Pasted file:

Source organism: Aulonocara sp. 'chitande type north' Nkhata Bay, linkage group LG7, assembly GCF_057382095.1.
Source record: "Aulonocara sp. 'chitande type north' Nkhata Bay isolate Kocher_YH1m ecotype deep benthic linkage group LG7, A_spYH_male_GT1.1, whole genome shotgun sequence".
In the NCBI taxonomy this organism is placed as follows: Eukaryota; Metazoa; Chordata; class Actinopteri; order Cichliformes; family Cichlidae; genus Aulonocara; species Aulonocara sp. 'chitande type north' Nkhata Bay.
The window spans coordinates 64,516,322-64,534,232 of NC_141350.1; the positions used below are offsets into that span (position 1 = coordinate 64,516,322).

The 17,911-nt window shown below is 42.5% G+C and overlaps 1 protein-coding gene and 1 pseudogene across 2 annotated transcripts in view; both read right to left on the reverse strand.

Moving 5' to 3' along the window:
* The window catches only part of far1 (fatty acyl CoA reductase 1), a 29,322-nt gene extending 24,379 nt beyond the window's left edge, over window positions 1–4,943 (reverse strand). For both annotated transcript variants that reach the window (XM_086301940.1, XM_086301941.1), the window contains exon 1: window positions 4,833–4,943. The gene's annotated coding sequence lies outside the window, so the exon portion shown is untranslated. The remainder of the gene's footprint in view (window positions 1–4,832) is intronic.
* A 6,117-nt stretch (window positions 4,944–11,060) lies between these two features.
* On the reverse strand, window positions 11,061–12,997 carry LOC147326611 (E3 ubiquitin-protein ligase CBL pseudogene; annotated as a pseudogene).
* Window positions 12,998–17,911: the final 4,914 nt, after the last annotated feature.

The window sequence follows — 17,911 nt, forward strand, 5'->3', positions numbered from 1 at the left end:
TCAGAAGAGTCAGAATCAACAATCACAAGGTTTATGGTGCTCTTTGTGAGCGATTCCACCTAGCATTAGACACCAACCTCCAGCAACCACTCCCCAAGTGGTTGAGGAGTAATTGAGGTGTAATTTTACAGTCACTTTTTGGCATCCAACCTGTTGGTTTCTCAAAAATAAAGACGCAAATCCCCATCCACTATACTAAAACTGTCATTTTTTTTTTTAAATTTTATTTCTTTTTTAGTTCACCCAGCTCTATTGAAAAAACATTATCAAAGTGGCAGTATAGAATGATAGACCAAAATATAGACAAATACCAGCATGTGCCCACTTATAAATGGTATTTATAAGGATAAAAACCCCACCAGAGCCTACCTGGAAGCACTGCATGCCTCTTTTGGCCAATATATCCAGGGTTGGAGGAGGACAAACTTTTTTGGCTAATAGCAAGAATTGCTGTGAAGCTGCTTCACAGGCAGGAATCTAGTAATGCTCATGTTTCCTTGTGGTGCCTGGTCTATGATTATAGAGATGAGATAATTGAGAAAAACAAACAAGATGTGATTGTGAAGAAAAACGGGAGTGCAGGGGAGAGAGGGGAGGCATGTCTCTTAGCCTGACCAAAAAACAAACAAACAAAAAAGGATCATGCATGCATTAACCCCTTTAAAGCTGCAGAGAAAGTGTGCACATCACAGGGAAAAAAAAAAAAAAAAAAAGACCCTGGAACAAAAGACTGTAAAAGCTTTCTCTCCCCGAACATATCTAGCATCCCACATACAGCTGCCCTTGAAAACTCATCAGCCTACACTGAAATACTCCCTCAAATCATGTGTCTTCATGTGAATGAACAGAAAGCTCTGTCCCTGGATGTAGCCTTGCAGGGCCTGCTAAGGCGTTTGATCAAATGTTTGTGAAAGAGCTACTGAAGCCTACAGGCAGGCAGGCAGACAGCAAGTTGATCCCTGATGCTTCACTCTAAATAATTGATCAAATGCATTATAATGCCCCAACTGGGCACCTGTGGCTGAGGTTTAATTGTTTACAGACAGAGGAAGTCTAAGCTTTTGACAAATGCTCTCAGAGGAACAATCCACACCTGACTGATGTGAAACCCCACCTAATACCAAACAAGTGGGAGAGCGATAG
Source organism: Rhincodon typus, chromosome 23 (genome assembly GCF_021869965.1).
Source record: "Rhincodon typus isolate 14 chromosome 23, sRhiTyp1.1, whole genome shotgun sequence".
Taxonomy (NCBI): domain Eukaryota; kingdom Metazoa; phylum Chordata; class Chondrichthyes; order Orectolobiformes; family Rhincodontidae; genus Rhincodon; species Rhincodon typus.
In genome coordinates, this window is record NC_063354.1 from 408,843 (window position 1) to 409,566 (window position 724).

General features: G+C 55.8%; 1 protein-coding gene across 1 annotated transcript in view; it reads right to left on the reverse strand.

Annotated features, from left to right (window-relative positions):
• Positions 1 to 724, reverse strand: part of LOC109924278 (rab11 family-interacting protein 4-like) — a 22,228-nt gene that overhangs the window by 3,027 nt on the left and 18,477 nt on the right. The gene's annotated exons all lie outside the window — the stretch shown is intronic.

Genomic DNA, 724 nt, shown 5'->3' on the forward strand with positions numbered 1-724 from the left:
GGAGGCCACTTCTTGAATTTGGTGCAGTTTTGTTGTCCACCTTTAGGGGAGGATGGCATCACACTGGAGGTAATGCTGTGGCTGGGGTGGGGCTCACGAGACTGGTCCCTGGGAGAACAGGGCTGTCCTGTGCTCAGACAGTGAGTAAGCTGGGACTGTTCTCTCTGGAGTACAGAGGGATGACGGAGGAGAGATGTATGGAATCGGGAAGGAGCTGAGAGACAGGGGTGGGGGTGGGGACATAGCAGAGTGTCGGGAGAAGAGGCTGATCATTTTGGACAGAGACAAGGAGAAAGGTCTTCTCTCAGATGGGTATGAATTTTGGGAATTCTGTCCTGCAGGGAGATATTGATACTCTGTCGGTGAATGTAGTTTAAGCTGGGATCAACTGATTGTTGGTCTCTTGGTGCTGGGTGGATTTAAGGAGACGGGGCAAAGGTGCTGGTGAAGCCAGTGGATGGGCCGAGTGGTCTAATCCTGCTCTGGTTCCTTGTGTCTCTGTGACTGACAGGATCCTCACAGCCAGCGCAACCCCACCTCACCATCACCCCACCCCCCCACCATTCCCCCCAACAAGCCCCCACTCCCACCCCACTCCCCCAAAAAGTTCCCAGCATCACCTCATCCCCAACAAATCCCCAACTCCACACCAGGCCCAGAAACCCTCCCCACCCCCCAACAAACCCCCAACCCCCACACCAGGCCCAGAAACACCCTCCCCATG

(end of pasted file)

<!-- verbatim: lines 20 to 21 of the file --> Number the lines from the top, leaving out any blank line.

Genomic DNA, 724 nt, shown 5'->3' on the forward strand with positions numbered 1-724 from the left:
GGAGGCCACTTCTTGAATTTGGTGCAGTTTTGTTGTCCACCTTTAGGGGAGGATGGCATCACACTGGAGGTAATGCTGTGGCTGGGGTGGGGCTCACGAGACTGGTCCCTGGGAGAACAGGGCTGTCCTGTGCTCAGACAGTGAGTAAGCTGGGACTGTTCTCTCTGGAGTACAGAGGGATGACGGAGGAGAGATGTATGGAATCGGGAAGGAGCTGAGAGACAGGGGTGGGGGTGGGGACATAGCAGAGTGTCGGGAGAAGAGGCTGATCATTTTGGACAGAGACAAGGAGAAAGGTCTTCTCTCAGATGGGTATGAATTTTGGGAATTCTGTCCTGCAGGGAGATATTGATACTCTGTCGGTGAATGTAGTTTAAGCTGGGATCAACTGATTGTTGGTCTCTTGGTGCTGGGTGGATTTAAGGAGACGGGGCAAAGGTGCTGGTGAAGCCAGTGGATGGGCCGAGTGGTCTAATCCTGCTCTGGTTCCTTGTGTCTCTGTGACTGACAGGATCCTCACAGCCAGCGCAACCCCACCTCACCATCACCCCACCCCCCCACCATTCCCCCCAACAAGCCCCCACTCCCACCCCACTCCCCCAAAAAGTTCCCAGCATCACCTCATCCCCAACAAATCCCCAACTCCACACCAGGCCCAGAAACCCTCCCCACCCCCCAACAAACCCCCAACCCCCACACCAGGCCCAGAAACACCCTCCCCATG